Public service outsourcing: criminal ignorance?

5 Jan 16

Enthusiasm for the outsourcing of public services is growing, despite the absence of reliable evidence about the implications for costs and quality

Outsourcing of public services has been a dominant feature of UK political life for three decades, under all governments – and is accelerating. Outsourcing doubled under the coalition government and has been forecast to extend to one third of all service by value under the current one.

We should, then, surely know a great deal about the comparative cost and quality of publicly and privately provided services, about their respective strengths and weaknesses, and how to get best value out of outsourcing. Research in my own field, detention services, shows that this is absolutely not the case. We know, and government itself knows, remarkably little. That is all the more astonishing because competition to run prisons has been going on longer than for any other complex public service (a quarter of a century now), remains highly controversial and involves direct commercial competition between sectors. Yet the last full comprehensive comparative study was carried out 15 years ago – and was limited and unsatisfactory even then.

Service quality can be compared since the mid-2000s, when quantified assessment of prison performance was introduced. The evidence is that neither the private nor the public sector has consistently outperformed the other. Rather, they developed in tandem: both sectors operated some appalling prisons at the turn of the century, improved greatly during the 2000s, but deteriorated again after 2010, reflecting a 24% cut in spending without a reduction in demand.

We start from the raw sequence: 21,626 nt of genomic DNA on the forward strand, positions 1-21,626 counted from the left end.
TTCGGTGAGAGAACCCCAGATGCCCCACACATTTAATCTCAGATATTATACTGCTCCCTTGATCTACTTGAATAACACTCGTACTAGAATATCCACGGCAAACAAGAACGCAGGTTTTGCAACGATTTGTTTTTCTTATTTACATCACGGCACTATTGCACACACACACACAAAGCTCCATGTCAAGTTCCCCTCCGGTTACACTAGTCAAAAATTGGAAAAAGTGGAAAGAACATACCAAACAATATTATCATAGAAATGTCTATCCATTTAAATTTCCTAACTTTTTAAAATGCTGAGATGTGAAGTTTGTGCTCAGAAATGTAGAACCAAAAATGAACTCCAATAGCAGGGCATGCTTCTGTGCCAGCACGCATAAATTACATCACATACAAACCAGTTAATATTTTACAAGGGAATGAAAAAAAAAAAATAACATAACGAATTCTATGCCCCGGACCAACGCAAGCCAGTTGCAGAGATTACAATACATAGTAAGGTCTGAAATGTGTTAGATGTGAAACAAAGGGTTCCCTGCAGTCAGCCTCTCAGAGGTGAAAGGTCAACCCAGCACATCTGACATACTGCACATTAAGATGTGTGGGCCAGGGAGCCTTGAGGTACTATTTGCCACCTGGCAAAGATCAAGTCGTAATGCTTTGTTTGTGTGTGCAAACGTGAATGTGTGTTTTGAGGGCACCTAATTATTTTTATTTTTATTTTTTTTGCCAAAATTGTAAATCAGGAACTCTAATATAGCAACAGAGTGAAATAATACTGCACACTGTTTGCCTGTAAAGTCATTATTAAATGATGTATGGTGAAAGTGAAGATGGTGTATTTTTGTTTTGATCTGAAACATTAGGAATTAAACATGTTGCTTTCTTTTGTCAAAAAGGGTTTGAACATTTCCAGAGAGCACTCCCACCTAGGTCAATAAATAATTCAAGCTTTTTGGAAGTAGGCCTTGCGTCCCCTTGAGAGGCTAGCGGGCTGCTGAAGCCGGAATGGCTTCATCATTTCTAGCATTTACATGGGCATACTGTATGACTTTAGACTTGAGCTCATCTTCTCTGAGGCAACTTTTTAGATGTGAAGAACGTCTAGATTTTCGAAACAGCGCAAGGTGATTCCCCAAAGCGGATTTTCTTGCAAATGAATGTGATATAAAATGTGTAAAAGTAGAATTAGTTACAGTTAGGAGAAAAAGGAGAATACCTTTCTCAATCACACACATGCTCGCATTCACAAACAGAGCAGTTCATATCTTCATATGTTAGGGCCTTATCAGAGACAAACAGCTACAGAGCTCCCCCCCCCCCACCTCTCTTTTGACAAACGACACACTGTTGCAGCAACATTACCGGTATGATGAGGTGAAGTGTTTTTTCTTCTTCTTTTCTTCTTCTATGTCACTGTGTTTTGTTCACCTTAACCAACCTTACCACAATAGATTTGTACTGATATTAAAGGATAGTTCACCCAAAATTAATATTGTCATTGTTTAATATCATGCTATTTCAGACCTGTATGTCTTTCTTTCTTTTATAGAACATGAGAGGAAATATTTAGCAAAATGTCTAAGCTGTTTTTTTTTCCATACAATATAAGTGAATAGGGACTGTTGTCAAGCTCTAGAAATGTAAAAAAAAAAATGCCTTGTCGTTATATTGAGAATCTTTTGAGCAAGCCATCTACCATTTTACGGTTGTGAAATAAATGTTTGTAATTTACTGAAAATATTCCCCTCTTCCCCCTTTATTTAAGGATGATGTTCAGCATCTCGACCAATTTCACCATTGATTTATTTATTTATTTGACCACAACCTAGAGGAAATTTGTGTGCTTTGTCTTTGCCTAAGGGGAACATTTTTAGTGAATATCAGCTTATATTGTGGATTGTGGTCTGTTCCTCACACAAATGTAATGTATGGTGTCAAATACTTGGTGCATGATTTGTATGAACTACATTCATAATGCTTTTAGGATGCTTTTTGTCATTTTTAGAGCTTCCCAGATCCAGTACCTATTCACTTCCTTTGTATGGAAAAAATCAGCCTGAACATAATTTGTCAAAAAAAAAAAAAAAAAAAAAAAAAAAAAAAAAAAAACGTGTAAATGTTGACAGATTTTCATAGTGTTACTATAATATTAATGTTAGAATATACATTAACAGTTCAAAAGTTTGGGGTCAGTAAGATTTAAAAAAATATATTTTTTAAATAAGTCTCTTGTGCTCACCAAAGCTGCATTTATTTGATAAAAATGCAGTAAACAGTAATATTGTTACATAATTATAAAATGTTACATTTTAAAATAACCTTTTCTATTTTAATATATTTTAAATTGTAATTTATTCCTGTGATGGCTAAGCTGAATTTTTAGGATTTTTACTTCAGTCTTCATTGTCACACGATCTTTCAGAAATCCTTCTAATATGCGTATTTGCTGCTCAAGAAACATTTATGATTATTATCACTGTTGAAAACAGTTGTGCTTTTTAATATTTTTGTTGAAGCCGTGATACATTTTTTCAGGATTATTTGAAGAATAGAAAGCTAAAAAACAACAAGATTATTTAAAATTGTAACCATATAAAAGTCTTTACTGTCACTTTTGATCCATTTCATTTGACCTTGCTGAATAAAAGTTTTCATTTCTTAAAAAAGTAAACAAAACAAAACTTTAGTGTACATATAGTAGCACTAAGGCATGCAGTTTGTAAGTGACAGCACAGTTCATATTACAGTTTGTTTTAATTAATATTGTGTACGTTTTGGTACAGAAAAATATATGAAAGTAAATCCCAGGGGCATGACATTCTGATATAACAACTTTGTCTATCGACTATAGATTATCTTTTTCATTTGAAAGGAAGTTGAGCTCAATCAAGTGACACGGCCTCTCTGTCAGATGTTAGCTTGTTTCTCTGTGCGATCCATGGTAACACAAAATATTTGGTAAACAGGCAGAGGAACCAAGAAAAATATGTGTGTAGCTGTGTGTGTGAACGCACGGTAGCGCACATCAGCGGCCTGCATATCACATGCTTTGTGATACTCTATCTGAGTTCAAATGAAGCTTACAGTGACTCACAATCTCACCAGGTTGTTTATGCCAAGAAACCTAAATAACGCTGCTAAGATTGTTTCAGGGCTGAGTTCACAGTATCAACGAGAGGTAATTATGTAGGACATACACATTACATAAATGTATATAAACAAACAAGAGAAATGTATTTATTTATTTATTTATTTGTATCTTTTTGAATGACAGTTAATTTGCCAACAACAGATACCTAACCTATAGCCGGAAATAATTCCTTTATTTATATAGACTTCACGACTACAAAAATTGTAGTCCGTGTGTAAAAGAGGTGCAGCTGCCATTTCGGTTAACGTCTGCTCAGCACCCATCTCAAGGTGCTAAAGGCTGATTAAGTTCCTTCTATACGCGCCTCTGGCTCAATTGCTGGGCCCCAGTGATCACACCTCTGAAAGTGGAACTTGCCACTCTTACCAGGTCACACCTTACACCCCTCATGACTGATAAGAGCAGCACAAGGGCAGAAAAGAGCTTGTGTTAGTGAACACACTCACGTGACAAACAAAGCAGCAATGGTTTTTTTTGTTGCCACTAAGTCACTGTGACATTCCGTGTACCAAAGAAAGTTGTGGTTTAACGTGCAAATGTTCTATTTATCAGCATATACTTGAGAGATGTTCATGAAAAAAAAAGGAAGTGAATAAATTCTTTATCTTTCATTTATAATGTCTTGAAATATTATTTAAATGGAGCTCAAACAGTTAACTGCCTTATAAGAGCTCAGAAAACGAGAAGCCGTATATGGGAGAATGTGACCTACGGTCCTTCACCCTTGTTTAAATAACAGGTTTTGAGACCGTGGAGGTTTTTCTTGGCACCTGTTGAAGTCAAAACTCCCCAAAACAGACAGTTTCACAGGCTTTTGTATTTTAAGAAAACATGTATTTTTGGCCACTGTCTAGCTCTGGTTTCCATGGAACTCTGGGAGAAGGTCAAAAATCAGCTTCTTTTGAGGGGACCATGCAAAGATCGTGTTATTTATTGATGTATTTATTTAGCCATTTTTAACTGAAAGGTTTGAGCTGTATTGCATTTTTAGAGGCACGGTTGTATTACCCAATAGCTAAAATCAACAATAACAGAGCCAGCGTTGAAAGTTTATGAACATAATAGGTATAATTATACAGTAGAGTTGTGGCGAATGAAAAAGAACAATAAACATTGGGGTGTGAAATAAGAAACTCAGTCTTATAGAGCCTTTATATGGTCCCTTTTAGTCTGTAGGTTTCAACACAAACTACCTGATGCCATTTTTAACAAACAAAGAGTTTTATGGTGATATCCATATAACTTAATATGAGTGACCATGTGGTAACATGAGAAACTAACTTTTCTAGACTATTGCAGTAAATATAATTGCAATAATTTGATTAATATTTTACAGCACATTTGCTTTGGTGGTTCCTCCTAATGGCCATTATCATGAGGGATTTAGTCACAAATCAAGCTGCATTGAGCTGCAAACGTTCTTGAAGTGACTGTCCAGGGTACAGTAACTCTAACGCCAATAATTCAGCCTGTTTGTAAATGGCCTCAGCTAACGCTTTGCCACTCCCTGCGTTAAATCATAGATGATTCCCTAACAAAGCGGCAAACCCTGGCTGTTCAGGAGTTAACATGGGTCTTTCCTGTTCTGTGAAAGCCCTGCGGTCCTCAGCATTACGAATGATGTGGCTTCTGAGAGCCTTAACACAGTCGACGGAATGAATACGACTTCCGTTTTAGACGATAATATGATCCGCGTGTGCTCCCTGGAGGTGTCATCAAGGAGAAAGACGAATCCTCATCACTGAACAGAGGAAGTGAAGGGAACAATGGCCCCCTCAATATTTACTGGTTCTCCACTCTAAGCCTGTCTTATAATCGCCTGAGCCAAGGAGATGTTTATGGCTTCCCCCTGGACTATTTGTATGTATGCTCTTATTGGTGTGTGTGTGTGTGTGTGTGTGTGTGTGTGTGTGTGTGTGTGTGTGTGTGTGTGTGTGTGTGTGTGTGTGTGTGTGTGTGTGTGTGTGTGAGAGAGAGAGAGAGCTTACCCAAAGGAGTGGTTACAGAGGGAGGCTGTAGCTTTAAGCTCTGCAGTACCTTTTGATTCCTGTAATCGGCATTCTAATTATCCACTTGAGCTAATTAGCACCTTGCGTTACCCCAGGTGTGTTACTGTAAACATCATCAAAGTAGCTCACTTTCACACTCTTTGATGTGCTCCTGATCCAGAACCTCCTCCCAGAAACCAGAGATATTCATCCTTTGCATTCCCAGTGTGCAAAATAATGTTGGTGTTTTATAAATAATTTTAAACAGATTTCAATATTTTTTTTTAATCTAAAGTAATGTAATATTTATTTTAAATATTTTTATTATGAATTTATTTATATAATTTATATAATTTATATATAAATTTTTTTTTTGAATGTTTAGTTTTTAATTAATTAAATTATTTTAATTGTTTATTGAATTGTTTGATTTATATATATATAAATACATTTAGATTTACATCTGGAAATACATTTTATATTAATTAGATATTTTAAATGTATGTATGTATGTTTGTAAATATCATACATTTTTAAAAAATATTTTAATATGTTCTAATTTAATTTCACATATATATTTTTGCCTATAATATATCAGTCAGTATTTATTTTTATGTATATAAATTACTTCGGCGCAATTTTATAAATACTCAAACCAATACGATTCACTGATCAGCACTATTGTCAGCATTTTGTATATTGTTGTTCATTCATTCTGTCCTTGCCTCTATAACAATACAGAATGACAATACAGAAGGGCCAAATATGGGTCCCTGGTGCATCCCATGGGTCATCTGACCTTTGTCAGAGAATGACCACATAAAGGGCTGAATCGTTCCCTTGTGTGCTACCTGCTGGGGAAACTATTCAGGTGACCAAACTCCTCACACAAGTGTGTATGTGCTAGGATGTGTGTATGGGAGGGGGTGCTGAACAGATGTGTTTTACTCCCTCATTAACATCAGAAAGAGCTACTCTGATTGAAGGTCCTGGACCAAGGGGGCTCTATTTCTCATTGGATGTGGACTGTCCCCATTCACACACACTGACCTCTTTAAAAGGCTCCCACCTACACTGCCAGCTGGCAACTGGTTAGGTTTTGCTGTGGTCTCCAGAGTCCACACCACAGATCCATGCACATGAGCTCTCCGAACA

Astonishingly little is known about comparative costs. There are the usual difficulties of comparing like with like – finding prisons of comparable size, type and age – and adjustments between sectors. For example, the private sector buys insurance commercially, the public sector does not.

A more fundamental obstacle is the existence of two schemes, one in each sector, that render cost comparison all but impossible. Most privately managed prisons were built through PFI and the Public Sector Comparators (PSCs) devised during procurement, as a means of assessing the value of the PFI route, are subject to so many long term assumptions and adjustments as to lack credibility, except in very broad terms. Moreover, the value of PFI contracts has changed radically over the years, as service requirements and costs constantly change. Government is unable to compare contract costs as they stand now to the price as bid, and likewise for the PSC. On the public side, the Civil Service Pension Scheme is unfunded. There is no credible means of relating contributions paid now to the eventual cost of pensions paid, and many independent observers believe that contributions fall short of likely future costs by as much as 15-20% of pay (one only has to look at final-salary pension schemes that are funded).